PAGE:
Vietnam veteran and curator at the Australian War Memorial Mr Gary Oakley said in an interview with the Herald-Sun in 2012 that:
We don’t know how many [Aborigines] joined. We probably never will know. If you were willing to fight for your country, most recruiters didn’t notice your colour.
When these men got into the defence force, they were soldiers, they got paid the same, they got treated the same, they could drink with their mates …
Life changed, however, when they returned home.
You went back to being a second-rate citizen.
If you were an Aboriginal volunteer in World war One – remember there were about 1,000 – you got to be a token white for the duration; shit, you were even allowed to drink with your mates! But, and it’s a BIG BUT, for those Aborigines who returned from the hostilities, their token witness, or perhaps whitewash would be a better term, faded to black and they returned to being second-rate citizens! We were good enough to kill and be killed by the Turks, to drink with whitie while whitie had his back to the wall, but after hostilities ceased, whitie was still white and we were, well you now… back to the missions – no pensions, no ANZAC Day marches, no two-up for darkie, just business as usual in the Great Southern Land of the white supremacist.
The true heroes of Gallipoli
In 1909, the Defence Act 1909 (Cth) prevented those who were not of ‘substantially European descent‘ from being able to enlist in any of the armed forces. Despite the legislation restricting them from enlisting, or their long history of being persecuted by the British, many Aboriginal people still wanted to support Australia by being involved in the war. Up to 1,000 Aboriginal Australians from every State were said to have enlisted and fought in World War One, for Australia and the British Empire. Although this may not seem to be a large contribution on behalf of the Aboriginal population, when 416 809 Australians in total enlisted for service in World War One, Australia’s Aboriginal population at the time was estimated to be only around 80 000, having fallen from around 750,000 at the time of the European invasion of our lands.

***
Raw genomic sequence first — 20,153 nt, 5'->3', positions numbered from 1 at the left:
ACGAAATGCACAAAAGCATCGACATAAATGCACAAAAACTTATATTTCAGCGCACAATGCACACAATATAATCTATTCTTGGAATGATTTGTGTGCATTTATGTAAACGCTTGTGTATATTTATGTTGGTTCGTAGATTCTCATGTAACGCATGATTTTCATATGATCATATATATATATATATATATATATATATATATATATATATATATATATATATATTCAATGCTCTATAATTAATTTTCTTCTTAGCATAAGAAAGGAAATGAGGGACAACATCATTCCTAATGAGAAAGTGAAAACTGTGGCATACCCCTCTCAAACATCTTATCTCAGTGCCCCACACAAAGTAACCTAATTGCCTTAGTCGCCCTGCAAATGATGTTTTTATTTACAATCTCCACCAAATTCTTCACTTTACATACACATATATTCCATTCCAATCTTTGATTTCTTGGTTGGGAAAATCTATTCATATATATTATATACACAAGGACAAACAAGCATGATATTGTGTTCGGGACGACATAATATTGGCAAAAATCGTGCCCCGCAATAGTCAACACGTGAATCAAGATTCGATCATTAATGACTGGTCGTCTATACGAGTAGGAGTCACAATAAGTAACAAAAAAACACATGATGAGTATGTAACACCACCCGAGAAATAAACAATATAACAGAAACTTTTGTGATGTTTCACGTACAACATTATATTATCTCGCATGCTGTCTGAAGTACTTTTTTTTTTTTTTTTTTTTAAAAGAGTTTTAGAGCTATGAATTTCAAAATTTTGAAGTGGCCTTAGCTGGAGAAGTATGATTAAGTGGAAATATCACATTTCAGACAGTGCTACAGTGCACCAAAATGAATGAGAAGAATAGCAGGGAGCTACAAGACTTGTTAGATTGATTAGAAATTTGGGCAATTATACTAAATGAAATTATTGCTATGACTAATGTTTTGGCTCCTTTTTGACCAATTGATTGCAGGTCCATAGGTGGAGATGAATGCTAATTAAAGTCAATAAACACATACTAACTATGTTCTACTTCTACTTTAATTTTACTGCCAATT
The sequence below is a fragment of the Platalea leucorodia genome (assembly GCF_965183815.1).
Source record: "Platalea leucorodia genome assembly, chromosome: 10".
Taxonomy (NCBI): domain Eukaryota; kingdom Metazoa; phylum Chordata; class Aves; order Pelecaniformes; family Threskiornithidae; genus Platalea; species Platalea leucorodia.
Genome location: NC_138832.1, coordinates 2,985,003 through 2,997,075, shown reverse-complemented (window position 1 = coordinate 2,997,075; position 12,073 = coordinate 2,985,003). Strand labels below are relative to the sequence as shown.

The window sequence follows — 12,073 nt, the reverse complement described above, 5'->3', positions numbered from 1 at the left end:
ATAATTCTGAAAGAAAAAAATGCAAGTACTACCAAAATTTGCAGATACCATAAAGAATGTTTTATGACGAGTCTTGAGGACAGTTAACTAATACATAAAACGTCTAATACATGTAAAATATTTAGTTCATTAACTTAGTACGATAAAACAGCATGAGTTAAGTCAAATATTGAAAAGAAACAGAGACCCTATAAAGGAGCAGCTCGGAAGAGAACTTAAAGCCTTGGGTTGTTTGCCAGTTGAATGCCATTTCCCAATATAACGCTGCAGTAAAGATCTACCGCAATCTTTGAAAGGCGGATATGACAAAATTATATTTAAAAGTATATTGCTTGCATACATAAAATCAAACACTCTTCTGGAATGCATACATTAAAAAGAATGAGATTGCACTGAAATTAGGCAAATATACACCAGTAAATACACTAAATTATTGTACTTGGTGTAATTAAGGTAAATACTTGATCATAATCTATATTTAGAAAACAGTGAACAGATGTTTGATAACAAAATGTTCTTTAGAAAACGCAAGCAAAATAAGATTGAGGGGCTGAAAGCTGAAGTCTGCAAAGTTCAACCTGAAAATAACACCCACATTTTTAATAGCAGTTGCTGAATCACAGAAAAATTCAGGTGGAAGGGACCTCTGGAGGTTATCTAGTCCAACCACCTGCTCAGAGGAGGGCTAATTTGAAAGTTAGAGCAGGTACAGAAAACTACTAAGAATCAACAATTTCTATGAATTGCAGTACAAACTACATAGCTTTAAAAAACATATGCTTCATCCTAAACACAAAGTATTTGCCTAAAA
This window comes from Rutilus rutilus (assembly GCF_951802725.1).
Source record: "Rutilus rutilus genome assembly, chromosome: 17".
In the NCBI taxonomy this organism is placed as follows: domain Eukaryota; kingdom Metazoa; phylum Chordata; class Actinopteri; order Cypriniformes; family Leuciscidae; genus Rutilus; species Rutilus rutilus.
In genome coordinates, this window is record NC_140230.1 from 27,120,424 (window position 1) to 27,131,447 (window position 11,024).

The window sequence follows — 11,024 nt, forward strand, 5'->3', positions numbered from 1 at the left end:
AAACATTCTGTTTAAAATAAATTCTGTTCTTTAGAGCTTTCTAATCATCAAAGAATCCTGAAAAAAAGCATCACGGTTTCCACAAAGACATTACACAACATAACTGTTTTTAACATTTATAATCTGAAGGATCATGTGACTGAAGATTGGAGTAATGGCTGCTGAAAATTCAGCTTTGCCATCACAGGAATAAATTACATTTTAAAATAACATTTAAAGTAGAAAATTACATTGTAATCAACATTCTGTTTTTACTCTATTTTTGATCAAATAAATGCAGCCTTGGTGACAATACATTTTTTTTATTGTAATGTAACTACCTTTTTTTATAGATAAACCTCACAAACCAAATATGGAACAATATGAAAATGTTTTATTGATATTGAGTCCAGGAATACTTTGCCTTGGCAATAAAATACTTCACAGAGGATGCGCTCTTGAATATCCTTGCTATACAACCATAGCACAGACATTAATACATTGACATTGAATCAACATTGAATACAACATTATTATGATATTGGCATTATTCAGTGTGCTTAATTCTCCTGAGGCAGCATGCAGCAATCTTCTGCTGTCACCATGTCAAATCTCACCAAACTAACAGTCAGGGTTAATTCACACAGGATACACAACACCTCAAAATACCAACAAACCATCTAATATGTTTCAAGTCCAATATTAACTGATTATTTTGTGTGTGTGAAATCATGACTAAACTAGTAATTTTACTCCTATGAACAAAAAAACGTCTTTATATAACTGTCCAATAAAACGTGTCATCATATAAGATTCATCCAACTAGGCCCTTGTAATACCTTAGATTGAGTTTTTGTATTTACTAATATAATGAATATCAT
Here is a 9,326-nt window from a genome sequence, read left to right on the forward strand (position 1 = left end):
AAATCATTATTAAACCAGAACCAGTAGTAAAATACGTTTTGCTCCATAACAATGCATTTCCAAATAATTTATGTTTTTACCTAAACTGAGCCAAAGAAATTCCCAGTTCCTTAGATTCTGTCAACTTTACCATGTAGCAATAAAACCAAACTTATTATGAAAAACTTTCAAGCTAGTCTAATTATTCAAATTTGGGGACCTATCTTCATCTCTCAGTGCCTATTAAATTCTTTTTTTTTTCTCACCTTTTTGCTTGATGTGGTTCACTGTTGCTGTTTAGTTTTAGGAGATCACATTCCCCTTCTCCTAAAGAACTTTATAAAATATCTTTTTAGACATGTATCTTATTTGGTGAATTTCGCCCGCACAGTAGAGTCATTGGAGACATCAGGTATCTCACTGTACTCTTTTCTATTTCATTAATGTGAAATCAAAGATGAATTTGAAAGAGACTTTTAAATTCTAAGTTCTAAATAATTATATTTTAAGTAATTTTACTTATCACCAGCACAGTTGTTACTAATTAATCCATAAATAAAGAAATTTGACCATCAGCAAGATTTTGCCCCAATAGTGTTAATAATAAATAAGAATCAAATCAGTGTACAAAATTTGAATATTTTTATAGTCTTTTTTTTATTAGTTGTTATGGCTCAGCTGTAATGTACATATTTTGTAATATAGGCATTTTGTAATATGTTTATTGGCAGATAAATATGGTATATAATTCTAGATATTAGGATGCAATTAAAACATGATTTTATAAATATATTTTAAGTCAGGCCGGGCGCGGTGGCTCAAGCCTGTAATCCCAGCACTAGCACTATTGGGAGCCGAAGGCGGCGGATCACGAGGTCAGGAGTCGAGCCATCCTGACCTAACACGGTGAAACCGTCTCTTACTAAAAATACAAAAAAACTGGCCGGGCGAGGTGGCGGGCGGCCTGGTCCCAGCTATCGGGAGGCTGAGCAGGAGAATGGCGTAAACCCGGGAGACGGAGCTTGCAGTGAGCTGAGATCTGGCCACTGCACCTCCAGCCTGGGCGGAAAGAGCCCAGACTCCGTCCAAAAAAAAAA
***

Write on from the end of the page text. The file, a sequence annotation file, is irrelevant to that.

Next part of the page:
During the war, amongst those who were serving Australia and the Empire, the division of colour which sharply divided the British-Australians and the Aboriginal people in their civilian lives became non-existent. No longer were negative stereotypes attributed to the Aboriginal Australians; all were the same in the face of ‘Johnny Turke’. The lived, fought and died beside each other, never once thinking one was superior to another.
Unsurprisingly, this mentality did not spread through Australia while the soldiers were away. Aboriginal soldiers who had fought and survived overseas received none of the accolades that their British-Australian counterparts did. Often they were ignored or shunned by the white Australian community when they returned home. The Commonwealth government supported public opinion by insisting on legislation which ensured that even the Aboriginal soldiers who served in the war were not entitled to the same rights as the white population. As a result, Aboriginal servicemen were not permitted to have a beer along with the other returned servicemen. To further add to their frustration, the Aboriginal soldiers who went to war were not allowed to apply for the Returned Servicemen’s Settlement Scheme. The aim of this scheme was to give parts of the land for agricultural development to those who had fought in the war as compensation for their sacrifices. The majority of Aboriginal ex-servicemen were denied this right to be granted an allotment. This scheme also affected the Aboriginal population who did not go to war, because the fertile land which was being given to the Soldier Settlement Scheme had previously been Aboriginal Reserve Land. This meant that many Aboriginal people were forced to leave the land which they had lived off for decades. They had no place to go and were left without any money.
Surely men who were prepared to serve alongside their persecutor after being victims of every conceivable form of racism, including attempted genocide, knowing that they were unlikely to be rewarded if they were lucky enough to survive, are the true heroes. In reality a hero is someone who puts others before self, others before personal reward, and others before material gain. No Returned Servicemen’s Settlement Scheme for darkie, just racism as usual.
No Mark Twain there are not 869 forms of lying, there are actually 870, the ANZAC lie being the greatest of them all!
Happy ANZAC lie, 2013!!!